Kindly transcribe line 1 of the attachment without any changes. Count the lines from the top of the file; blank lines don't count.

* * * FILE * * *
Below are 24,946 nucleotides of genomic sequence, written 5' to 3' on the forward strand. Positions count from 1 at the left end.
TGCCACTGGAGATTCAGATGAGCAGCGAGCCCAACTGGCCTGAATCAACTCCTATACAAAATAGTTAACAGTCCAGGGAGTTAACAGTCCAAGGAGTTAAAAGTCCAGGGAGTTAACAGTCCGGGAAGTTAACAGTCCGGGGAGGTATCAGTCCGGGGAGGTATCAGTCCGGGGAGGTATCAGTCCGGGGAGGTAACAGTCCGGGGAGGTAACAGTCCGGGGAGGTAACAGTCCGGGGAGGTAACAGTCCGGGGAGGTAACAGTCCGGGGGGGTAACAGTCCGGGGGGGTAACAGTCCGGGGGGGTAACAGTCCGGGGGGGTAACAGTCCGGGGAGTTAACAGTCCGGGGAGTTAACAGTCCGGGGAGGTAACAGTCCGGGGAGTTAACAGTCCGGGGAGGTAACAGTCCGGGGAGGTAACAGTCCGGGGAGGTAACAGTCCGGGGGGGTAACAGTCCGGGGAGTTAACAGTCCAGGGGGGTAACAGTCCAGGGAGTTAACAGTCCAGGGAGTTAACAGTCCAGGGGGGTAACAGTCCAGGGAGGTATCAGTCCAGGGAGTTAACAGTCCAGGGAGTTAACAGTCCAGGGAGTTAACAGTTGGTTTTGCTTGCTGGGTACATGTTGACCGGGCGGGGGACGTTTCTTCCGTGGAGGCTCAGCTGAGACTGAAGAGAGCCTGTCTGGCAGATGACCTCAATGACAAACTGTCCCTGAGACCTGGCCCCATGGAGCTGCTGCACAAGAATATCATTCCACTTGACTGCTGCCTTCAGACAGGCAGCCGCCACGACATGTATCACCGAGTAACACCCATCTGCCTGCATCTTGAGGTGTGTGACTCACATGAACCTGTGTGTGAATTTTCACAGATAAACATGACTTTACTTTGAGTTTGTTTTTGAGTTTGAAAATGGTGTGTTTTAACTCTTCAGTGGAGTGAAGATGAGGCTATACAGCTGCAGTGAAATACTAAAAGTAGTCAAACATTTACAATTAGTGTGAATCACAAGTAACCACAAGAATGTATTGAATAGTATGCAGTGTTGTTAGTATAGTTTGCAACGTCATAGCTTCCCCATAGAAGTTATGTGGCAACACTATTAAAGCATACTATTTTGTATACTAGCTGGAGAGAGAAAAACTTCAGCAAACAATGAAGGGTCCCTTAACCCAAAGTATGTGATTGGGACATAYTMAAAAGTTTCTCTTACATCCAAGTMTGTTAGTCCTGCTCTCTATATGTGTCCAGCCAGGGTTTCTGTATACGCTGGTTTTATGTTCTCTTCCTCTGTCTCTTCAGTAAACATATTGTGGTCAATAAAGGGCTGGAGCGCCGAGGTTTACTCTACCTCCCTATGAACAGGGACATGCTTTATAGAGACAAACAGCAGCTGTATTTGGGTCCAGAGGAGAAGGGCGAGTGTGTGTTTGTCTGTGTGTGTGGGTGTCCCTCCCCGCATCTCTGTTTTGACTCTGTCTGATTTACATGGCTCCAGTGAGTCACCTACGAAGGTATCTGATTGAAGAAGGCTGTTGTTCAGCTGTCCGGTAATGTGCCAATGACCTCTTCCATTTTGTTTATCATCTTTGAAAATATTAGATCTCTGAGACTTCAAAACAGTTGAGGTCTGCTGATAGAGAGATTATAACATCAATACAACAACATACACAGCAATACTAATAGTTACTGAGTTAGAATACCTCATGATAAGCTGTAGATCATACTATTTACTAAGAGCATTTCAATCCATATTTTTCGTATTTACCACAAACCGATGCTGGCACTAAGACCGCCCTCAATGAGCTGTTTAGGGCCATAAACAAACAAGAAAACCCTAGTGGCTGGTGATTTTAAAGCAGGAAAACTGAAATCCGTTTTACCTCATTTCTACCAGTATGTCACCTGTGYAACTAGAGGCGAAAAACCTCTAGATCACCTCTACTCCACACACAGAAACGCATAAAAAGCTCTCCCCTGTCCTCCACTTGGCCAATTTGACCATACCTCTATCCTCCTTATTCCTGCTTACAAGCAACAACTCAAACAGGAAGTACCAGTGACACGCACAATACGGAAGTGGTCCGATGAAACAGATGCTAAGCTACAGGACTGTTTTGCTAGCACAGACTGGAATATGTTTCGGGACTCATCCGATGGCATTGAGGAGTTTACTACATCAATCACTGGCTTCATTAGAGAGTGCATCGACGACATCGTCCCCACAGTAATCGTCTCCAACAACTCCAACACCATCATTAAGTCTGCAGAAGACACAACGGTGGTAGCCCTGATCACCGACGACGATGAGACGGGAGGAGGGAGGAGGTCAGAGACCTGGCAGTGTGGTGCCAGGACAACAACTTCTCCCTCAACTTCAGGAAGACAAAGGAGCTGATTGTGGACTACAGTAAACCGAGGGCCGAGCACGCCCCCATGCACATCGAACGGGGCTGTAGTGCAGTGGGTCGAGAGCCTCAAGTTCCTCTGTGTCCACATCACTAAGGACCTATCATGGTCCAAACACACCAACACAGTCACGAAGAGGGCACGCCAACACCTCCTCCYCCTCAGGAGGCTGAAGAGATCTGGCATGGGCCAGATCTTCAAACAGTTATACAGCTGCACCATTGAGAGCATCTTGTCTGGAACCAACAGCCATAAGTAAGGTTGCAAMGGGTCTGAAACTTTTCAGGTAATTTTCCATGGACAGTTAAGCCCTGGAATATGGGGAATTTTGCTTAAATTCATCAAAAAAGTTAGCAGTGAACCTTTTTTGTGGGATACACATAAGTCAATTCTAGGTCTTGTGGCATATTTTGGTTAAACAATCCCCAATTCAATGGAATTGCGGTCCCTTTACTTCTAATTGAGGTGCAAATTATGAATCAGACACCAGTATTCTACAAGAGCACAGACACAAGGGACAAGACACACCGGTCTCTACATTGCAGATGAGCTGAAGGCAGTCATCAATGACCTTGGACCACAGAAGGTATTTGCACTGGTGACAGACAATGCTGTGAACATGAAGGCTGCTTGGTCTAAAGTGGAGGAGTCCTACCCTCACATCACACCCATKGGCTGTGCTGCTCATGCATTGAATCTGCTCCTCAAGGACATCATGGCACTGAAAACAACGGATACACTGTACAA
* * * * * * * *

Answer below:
Below are 24,946 nucleotides of genomic sequence, written 5' to 3' on the forward strand. Positions count from 1 at the left end.